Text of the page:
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Q: When a bowler has bowled the batsman from the batsman can take runs?
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What is backstopping?

In cricket, backstopping is more commonly known as "wicket-keeping". It is where a player stands behind the wickets to collect any deliveries bowled by a bowler, that are missed by the batsman. Wicket Keepers can take catches, make stumpings (if the batsman strays outside his crease during a delivery) and are often instrumental in run outs.


First bowler to take ha trick wicket in cricket?

FR Spofforth Australian bowler took first hatrick Against England on 2 January, 1879 in Melbourne Australia. His wickets were: VPFA Royle (bowled) FA Mackinnon (bowled) T Emmett (c1 TP Horan)


How do you play Cricket?

Ok, it has two teams, you play on an oval field which has a rectangular pitch, you play in the middle of it, the pitch is 22 yards in length, each team has 11 players, and generally 1 sub player, at the start of the game, the captain from each team goes out to the middle with the umpires. And you toss a coin and whoever wins the toss has a choice to bat or field first. Batting: when batting you have two batsman in centre at a time* The batsman are your openers, then you have between 5 and 7 middle order batmen, and then to follow between 2 and 4 lower order batsman, who are generally when you are fielding, your bowlers. Your objective when batting is to score as many runs as you can in the allotted number of overs, and to lose as few wickets as possible. Fielding: the fielding side has all 11 players out in the centre, the fielding side consists of a wicket keeper, a bowler and 9 fielders. A bowler's objective is to have as few runs scored off his over as possible and to try and take wickets. The fielder's objective is when the batsman hits the ball, to stop runs from actually being scored by stopping the ball. Runs: Runs can be scored in singles, twos, threes, fours and sixes, fours and sixes are called boundaries, this is when the batsman hits the ball and it goes over the boundary rope (the outer marking of the field). A four is a boundary along the ground - having bounced, a six is when it goes over the boundary rope without touching the ground. There are other types of runs, generally called extras, they consist of wides, leg byes, byes, no balls. These are generally contributed when the bowler or fielder make a mistake. Wickets: There are a numbers of ways of getting out while batting: * You can be bowled - when bowler bowls ball and it hits your wickets. * You can be caught - bowler bowls ball, you hit it, and a fielder, wicket keeper or bowler catches the ball before it bounces. * LBW - Leg Before Wicket - ball hits leg while standing in front of wicket. See: * Run-out - The ball is returned to the stumps and the bails are dislodged (with the ball) from the stumps before the running batsman makes his ground. * Stumped - The batsman, when trying to hit a ball bowled at him, leaves his ground and the wicket-keeper succeeds in dislodging the bails from the stumps before the batsman can remake his ground.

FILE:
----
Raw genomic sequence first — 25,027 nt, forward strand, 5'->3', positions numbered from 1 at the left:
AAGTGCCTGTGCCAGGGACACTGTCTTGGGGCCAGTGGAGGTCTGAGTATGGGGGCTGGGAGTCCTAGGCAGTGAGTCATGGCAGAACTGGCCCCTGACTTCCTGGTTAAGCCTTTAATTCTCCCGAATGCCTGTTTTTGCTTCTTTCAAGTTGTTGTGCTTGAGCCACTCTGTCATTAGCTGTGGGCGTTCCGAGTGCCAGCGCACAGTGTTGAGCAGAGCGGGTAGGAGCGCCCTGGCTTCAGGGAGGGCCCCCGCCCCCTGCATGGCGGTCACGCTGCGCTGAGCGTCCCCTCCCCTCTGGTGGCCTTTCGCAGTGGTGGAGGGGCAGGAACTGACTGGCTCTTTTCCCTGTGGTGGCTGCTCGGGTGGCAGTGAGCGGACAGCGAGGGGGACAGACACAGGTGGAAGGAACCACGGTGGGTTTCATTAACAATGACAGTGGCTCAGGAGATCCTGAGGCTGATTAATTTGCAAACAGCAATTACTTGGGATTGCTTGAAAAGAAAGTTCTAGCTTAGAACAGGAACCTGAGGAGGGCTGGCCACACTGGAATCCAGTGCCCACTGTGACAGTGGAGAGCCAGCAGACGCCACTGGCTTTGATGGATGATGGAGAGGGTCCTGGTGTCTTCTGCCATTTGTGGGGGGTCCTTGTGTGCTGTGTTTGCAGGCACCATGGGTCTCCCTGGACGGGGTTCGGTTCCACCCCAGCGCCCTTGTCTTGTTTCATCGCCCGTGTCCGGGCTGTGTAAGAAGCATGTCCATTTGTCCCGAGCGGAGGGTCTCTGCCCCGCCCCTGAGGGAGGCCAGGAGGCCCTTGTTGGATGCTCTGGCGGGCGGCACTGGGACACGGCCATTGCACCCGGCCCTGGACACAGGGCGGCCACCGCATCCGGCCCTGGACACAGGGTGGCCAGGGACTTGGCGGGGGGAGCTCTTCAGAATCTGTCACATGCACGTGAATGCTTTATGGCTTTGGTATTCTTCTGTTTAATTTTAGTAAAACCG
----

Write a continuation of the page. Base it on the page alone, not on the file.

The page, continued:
How do you take wickets in EA sports cricket 2007?

use a FAST BOWLER and bowl the other side of the wicket (OPPOSITE SIDE TO BATSMAN) and cut the ball full into the STUMPS. Stumps would surely fly... It happens when the batsman confidence is quite high in TEST matches and ODI's.


If a bowler bowls a cricket ball at 65 miles an hour how long will it take to get to the batsman on a standard cricket pitch?

Its not possible to give an exact answer as the ball will slow down through the air and when it bounces, but 65 mph is approximately 32 yards per second, so it will take around 2/3 second to reach the batsman.


How do fast bowlers take wickets?

Long Answer: A fast bowler does not take wickets on his own. It requires the whole team (especially for the batsman to be caught out or stumped). As a fast bowler it is important that the other 10 players on the field are constantly encouraging, walking in with the bowler and alert for any catch, stumpings or run-out chances. Cricket is a team sport and requires the whole team to be successful. Too better improve your 'chances' of taking a wicket, see below. Short Answer: 3 things; 1: Batsman's weakness 2:Line 3: Length. Find the batsmen's weakness if not known already. Bowl specific line and specific length in accordance with his weakness/s. i.e. if you know the player is struggles to play a full length delivery bowled at the off-stump. then you know where to bowl. To better your line & length.... practice.


Who was the first bowler to pick a one day hat-trick?